MANILA, Philippines (UPDATED) – With his family and supporters, a teary-eyed Senator Ramon “Bong” Revilla Jr headed for the Sandiganbayan at 8:40 am on Friday, June 20, hoping to beat a warrant of arrest to be issued against him by the anti-graft court’s First Division for graft and plunder charges over the “pork barrel” scam.
In a short message to his supporters before he left his residence in Bacoor, Cavite, Revilla said in Filipino, “Don’t worry, I won’t be gone. I’ll still be here and I will rise again. They may jail Bong Revilla, but they can never imprison my love for you,” as his song, “Salamat, Kaibigan (Thanks, My Friend),” played in the background.
In an interview with reporters over an hour before his departure, Revilla said he had mixed feelings about his expected detention since he was sad about his situation, but happy at the same time since he was surrounded by his loved ones – though all grieving about his impending departure.
“I said last night, ‘I have so many visitors; it seems like my wake. I would be buried alive tomorrow.’ So this is what it would look like when I die,” he said in Filipino.
Revilla said he had only two hours of sleep and barely ate anything the night before. He brought only one suitcase with him.
The senator was prayed over by a pastor before he and his family and supporters left the Revilla residence. They were scheduled to drop by Bacoor Church before proceeding to the Sandiganbayan.
In an interview with DZMM before he left his residence, Revilla remained unapologetic about the charges leveled against him, insisting on his innocence. (READ: Did Senator Revilla lie?)
The senator is facing plunder and graft charges over allegations he pocketed millions of taxpayers’ money meant for development projects and which was coursed through his office. Revilla faces 16 counts of graft involving a total of P517 million along with his chief political staff Richard Cambe, Napoles, and Napoles’ driver-bodyguard John Raymond de Asis.
Revilla’s ties with Napoles could not be denied as photos that showed him attending parties she hosted could not possibly lie. (READ: Bong Revilla’s biggest battle)
Besides, his son Leonard Bryan Bautista, known in showbiz circles as Bryan Revilla, is a business associate of Janet’s son, James Christopher. The two are said to have known each other from their high school days. (READ: Napoles, Revilla sons are business partners)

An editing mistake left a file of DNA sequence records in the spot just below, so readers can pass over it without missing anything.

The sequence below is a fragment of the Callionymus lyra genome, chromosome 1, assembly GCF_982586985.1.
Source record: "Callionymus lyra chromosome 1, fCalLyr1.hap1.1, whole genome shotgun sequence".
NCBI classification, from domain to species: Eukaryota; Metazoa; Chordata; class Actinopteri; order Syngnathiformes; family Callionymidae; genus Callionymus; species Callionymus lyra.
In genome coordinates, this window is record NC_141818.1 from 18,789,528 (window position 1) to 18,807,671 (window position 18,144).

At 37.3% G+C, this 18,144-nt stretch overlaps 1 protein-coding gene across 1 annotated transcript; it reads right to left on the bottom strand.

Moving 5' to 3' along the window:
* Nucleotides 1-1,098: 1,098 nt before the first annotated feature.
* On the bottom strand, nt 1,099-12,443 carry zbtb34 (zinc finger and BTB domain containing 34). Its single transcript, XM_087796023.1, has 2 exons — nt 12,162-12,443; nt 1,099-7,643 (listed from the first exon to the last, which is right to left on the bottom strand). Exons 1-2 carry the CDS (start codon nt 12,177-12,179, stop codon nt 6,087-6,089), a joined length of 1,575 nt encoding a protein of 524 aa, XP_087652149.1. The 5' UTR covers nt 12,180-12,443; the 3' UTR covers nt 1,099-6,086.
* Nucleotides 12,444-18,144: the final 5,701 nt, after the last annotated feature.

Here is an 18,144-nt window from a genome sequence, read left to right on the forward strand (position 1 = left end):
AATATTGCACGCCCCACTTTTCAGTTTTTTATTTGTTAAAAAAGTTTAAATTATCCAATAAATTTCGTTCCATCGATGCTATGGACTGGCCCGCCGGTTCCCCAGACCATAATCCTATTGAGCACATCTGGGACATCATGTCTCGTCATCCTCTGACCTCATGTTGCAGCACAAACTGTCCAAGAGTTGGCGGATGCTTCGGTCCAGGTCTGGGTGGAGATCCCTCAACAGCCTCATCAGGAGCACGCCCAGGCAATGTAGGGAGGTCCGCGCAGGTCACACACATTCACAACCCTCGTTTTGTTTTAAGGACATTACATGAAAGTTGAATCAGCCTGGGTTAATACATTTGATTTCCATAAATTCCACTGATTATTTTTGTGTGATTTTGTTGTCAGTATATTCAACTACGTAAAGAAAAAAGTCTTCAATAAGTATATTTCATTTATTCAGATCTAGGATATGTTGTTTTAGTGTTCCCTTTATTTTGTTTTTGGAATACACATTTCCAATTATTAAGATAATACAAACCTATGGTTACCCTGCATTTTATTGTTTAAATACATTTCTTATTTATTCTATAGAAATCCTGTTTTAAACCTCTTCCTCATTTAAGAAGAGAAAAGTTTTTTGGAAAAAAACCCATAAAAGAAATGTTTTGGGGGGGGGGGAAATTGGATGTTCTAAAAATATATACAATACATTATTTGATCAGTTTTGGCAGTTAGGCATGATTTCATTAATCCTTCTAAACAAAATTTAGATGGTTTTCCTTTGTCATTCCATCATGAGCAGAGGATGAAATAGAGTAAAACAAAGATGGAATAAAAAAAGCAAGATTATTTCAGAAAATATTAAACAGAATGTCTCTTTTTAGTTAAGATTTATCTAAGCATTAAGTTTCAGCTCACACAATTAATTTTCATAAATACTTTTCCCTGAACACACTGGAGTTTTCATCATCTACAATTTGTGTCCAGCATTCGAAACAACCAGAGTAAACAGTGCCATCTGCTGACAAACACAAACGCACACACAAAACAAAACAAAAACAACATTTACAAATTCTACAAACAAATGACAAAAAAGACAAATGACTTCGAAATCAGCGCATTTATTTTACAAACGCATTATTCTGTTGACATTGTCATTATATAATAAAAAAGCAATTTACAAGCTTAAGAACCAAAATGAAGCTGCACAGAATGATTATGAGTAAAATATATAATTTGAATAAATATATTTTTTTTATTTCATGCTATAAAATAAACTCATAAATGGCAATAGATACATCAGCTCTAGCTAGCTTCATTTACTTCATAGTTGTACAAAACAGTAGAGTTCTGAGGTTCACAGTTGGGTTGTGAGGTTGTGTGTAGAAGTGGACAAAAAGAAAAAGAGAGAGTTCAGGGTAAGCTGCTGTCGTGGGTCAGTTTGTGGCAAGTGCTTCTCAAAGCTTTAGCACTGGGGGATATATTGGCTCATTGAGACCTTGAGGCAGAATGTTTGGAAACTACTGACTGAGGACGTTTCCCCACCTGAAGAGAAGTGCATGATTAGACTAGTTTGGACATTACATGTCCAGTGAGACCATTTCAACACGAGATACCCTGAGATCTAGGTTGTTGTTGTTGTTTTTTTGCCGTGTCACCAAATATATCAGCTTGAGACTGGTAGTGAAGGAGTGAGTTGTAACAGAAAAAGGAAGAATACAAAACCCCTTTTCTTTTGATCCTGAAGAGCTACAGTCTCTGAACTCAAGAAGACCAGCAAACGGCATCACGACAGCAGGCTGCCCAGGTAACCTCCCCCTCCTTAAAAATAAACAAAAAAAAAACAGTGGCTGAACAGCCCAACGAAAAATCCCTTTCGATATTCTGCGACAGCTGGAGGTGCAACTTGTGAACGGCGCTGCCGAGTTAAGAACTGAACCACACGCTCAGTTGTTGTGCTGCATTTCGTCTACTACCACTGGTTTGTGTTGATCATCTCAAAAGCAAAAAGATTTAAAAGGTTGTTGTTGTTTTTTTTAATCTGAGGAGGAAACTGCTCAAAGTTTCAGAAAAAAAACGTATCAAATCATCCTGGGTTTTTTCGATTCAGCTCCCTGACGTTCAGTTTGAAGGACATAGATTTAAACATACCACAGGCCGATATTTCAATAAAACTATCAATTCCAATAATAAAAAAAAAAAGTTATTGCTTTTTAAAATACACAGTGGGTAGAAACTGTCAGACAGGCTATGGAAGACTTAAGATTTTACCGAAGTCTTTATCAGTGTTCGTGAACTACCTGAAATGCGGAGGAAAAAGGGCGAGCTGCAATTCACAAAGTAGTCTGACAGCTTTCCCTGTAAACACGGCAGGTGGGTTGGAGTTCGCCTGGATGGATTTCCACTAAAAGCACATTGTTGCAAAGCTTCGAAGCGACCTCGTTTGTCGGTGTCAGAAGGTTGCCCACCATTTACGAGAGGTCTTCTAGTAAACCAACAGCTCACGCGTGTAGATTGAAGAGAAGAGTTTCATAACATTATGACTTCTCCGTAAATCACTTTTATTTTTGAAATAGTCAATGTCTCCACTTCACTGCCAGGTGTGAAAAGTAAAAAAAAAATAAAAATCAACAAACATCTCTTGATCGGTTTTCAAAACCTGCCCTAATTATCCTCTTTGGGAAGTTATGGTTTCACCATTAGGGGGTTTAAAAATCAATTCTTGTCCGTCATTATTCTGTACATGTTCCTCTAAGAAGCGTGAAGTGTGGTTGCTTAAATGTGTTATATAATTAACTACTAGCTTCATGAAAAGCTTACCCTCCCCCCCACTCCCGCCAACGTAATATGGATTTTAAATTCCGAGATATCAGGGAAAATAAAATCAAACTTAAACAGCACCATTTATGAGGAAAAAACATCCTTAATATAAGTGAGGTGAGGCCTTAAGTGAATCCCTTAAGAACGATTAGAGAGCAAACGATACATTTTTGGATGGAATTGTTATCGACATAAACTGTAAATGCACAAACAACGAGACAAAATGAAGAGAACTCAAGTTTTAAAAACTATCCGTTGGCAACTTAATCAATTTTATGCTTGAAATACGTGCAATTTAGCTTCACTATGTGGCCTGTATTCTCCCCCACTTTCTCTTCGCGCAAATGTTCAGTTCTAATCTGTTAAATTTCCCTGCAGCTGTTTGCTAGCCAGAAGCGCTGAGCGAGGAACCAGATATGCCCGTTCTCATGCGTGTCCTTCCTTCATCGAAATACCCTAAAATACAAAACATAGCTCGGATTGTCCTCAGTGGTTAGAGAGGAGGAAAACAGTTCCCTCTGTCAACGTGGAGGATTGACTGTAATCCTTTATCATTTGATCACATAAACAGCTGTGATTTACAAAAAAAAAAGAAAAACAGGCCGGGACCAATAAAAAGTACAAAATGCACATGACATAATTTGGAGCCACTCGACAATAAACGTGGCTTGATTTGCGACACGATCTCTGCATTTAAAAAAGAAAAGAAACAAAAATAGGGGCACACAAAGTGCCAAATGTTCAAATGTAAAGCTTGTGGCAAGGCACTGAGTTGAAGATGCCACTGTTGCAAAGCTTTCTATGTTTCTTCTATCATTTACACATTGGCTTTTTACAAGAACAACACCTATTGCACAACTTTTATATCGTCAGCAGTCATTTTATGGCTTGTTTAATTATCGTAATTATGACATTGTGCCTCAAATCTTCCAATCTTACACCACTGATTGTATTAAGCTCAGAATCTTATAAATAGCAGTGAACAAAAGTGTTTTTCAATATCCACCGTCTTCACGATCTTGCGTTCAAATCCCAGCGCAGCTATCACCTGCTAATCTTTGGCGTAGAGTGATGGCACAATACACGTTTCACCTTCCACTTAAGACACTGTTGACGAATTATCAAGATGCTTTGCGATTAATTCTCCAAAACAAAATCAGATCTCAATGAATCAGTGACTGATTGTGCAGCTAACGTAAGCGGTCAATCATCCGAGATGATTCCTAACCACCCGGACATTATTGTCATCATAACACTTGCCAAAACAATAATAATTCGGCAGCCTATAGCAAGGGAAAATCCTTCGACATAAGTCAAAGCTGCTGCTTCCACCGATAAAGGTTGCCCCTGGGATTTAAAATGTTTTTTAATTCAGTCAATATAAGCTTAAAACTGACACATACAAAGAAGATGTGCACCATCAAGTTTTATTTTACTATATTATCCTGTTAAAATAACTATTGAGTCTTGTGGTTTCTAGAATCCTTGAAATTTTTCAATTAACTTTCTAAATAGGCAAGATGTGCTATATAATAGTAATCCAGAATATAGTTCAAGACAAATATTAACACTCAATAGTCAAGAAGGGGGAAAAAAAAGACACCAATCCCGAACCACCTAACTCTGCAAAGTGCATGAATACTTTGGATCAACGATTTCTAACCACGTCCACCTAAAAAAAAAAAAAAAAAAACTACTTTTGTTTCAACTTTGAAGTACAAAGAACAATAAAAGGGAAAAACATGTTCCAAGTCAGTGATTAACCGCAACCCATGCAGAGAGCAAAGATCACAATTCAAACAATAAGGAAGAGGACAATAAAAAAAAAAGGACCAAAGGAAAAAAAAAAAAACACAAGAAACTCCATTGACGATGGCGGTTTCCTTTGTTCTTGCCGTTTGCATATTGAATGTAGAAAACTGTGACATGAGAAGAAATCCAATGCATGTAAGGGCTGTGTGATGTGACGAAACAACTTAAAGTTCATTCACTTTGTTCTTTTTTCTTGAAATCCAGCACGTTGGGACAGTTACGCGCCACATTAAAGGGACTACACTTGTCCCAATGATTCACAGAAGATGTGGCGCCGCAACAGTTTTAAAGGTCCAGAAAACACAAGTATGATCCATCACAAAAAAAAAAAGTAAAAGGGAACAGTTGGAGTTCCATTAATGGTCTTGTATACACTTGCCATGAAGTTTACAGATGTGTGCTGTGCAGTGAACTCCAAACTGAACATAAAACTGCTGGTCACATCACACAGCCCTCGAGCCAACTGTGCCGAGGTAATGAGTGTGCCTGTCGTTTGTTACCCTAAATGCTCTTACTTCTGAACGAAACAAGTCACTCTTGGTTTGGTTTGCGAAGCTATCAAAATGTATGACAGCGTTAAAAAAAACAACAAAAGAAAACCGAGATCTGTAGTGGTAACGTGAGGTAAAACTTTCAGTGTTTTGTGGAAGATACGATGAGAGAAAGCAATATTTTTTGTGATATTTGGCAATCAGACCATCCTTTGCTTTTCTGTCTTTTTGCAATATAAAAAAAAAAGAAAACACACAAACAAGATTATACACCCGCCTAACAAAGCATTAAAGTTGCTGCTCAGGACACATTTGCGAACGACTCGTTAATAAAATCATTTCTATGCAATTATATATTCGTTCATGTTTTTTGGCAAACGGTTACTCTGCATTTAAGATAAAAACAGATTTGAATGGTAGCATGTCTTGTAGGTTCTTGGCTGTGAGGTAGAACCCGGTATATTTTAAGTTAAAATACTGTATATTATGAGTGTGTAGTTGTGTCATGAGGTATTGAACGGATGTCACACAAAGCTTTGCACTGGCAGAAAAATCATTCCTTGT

Revilla said the public act of contrition demanded by the Catholic Bishops Conference of the Philippines (CBCP) from the 3 senators indicted in the scam is like deeming all of them guilty before they could even be tried.
“I can ask for forgiveness if I really sinned. I really did not sin. Perhaps I might have committed negligence. If I had committed that, then I ask for forgiveness,” he said.
PNP detention, petition for bail
In an interview with ANC, Revilla’s lawyer Joel Bodegon said since Revilla was to have voluntarily gone to the Sandiganbayan even before it issued the arrest order against him, then it would no longer be necessary to issue and implement it. (The Sandiganbayan issued the warrant of arrest as Revilla left his house.)
“A warrant of arrest is issued by the court to the accused for purposes of acquiring jurisdiction over the person. If the accused does not wait to get arrested but personally goes to the court to submit himself to the jurisdiction of the court, a warrant of arrest is not necessary. Effectively, if it’s no longer needed, why issue it?” Bodegon explained.
He added, “If the Sandiganbayan issues a warrant of arrest, if the accused voluntarily submits to court jurisdiction, it should not be implemented.”
The lawyer said he will file a motion that morning expressing Revilla’s preference to be detained at the Philippine National Police (PNP) Custodial Center in Camp Crame, adding that the senator had discussed the matter with PNP Chief Alan Purisima.
Bodegon also said that Revilla will file a petition for bail so he can discharge his functions as a senator while in detention.
“That is our next move. Also this morning, we will file a petition for bail. This is because the evidence of the prosecution is weak. In non-bailable offenses, you have to file petition a for bail…for the court to determine if the evidence is strong or not. If it’s not strong enough, the court will grant bail for the provisional liberty of Senator Bong Revilla,” he said. – with reports from Angela Casauay/Rappler.com